“WHAT?” He yelled, ready for Moe to dish out yet another beating. At least he’d get it over with already. The teachers would be forced to give Moe a little slap on the wrist, and the bully would stay away for a couple of days. It was a time-honoured tradition. Except that it wasn’t Moe facing him, but Susie.
The blonde girl had taken a step back at Calvin’s outburst. Her eyes were wide, and her face was a touch paler than usual. Calvin stared back, his mouth frozen into an O of surprise. “I just wanted,” Susie stammered out, “Just . . . here, take it!”
With that, Susie pushed something onto the pile already in Calvin’s arms. He reeled back, almost dropping his things again. Once he was balanced, he looked down. His geography book stared back up at him from the top of the pile – the one book he hadn’t yet picked up.
“Now you better get to class!”
Calvin looked up, just in time to see Susie running off. “Susie, wait!” He cried out, and started to chase after her. The already-forgotten books dropped from his arms to land on the floor with dull thuds. They tangled with his feet, and Calvin yelped as he fell down for the second time that morning.
Right at that moment, the school bell rang, signalling the start of the first period. Lockers slammed shut all along the hallway, and people started shuffling toward their classrooms. They left a space around Calvin and his books. He stood slowly and took his time picking up his things. By the time he was done, the hallway was mostly empty.
Calvin stepped back to his locker. He stuffed a couple of books inside, keeping the one for geography under his arm. The pterosaur stared at him from his locker door, mocking him with its wings, its freedom. Calvin let out a low breath. For the umpteenth time, he wished that he could fly. Flying would be awesome.
Miss Wormwood was at her usual place in the front by the time Calvin reached his classroom. She was pointing up at a map pinned to the blackboard. She stopped her lecture as Calvin walked in, and turned to gaze at him in that disapproving way of hers. “Calvin. Nice of you to finally join us.”
With a muttered excuse, Calvin moved towards his seat. It was near the back of the room, right next to the windows. He could feel his classmates’ eyes on him as he walked. He ignored them all and slumped into his seat, its legs scraping noisily on the floor.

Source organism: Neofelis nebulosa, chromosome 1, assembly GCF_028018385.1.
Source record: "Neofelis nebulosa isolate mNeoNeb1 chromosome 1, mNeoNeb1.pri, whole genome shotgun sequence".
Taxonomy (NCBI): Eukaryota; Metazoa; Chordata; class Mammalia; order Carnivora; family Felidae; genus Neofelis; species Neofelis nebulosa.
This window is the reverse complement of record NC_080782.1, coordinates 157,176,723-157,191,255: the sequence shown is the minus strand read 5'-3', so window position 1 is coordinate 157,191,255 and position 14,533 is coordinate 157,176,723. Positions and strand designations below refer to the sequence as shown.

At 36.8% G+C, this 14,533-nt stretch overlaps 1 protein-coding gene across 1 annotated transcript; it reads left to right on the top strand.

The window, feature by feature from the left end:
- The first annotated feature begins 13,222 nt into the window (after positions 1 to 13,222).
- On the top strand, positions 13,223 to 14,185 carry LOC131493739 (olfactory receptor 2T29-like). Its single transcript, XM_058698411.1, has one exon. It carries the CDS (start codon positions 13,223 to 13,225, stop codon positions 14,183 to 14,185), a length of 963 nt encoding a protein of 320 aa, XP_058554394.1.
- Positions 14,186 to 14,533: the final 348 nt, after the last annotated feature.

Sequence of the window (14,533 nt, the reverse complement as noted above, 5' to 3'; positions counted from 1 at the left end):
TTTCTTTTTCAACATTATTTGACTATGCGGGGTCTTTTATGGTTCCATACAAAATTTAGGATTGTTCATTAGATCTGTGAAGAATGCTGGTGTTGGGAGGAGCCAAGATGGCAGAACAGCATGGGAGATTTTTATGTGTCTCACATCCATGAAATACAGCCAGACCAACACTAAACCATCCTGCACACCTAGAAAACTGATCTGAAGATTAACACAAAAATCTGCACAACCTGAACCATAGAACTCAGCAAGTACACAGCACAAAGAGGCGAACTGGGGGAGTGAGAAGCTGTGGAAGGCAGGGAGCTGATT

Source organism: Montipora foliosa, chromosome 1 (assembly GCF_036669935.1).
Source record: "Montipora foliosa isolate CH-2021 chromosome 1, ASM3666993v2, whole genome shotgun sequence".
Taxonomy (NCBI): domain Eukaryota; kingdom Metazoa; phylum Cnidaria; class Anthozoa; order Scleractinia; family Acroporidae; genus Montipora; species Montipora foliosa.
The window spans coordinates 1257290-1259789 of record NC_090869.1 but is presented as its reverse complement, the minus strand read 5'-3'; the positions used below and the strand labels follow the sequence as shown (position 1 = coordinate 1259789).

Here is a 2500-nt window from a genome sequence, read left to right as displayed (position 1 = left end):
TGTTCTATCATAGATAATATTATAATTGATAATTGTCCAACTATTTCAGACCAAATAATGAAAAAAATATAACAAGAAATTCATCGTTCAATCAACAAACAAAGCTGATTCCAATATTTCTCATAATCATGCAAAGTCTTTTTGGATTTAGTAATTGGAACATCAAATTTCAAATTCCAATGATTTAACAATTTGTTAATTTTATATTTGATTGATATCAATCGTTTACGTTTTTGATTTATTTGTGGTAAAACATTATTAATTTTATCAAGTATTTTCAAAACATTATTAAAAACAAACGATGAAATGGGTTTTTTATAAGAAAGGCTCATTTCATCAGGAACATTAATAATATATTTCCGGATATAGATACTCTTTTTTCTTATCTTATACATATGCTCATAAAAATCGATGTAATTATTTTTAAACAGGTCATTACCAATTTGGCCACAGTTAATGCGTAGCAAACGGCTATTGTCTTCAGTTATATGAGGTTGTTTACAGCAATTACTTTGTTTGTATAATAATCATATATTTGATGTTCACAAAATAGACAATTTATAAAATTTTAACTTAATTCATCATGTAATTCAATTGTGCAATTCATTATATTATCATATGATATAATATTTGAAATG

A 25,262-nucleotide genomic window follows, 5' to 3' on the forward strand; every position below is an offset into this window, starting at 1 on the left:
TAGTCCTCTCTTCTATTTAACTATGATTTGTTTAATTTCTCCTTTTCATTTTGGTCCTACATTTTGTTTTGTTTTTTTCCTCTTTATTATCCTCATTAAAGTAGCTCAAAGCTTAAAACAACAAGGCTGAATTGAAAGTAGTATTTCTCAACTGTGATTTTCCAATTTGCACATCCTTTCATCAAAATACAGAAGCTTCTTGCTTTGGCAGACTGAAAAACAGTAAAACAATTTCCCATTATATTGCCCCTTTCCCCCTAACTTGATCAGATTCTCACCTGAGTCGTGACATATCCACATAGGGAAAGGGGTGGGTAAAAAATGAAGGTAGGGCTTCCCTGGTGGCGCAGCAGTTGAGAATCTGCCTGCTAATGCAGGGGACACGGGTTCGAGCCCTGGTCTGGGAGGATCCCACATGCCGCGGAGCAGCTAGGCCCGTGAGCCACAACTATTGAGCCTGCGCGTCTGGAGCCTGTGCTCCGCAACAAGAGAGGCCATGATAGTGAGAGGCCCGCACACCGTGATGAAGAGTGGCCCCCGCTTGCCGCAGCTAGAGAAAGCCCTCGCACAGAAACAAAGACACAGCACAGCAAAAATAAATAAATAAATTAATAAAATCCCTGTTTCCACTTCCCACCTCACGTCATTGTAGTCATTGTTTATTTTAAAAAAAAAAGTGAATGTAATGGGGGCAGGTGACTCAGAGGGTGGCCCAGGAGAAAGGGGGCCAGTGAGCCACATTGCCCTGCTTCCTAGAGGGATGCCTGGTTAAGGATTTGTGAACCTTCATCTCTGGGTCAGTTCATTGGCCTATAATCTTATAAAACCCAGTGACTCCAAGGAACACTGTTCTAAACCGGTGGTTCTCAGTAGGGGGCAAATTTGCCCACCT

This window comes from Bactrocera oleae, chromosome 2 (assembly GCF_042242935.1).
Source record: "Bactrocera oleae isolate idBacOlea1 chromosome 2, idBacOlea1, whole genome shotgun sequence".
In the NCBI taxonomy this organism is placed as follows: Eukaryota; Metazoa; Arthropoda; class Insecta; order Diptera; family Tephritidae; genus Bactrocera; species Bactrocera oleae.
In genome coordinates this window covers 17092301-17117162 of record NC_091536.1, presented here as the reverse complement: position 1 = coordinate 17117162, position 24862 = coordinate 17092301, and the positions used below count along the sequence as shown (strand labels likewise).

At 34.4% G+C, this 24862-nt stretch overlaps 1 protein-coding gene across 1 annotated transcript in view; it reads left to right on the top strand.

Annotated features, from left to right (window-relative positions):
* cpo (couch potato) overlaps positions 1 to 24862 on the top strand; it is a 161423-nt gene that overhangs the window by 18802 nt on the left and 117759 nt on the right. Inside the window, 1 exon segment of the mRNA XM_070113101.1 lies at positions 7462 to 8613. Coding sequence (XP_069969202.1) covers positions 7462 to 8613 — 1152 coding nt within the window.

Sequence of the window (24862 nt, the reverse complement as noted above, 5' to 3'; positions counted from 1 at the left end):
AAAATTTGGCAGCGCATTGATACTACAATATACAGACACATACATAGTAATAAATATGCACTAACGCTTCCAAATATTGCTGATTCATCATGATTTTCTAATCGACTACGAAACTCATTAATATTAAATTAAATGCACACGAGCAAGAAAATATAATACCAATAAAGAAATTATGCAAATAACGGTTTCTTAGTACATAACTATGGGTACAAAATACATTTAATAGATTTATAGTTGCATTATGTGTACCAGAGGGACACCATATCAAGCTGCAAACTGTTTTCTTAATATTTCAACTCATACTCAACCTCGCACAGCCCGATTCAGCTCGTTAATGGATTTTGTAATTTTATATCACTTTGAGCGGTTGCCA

Miss Wormwood cleared her throat, the rasping sound pulling everyone’s attention back to the front. “As I was saying,” she continued, a finger pointing again to the map, “the state we live in is known for . . . “
Calvin stared up front. He listened for a few moments; he really did, before his eyes started to wander. The teacher’s voice faded to the background, her droning words merging into a dull, incomprehensible buzz. She started to walk around as she spoke, her white hair bobbing in time with her movements. Her hands made strange gestures in the air, they moved back and forth, back and forth, back and –
A wad of paper crashed into Calvin’s head. It slid to his lap noiselessly, followed along by a muffled chuckle. Calvin rolled his eyes and straightened the paper on his desk. A single word was clumsily scrawled in the centre: ‘Twinky’. Of course. Calvin sneaked a look behind him and spotted Moe a couple of rows back. He was grinning, bent over his desk. His greasy hair blocked what he was doing from view – not that it was much of a mystery.
Calvin looked back to the front, just in time to feel another missile come in contact with his head. It rolled down to the floor this time, but just as he bent to pick it up, he saw a set of heeled shoes come to a stop in front of him. A bony hand picked up the roll of paper and crumpled it even further.
“Calvin,” Miss Wormwood said, with her other hand tightly gripping her green, polka-dot dress. Calvin could tell how much effort she was putting in to keep her voice at an even level. “This isn’t playtime, so save it for recess.”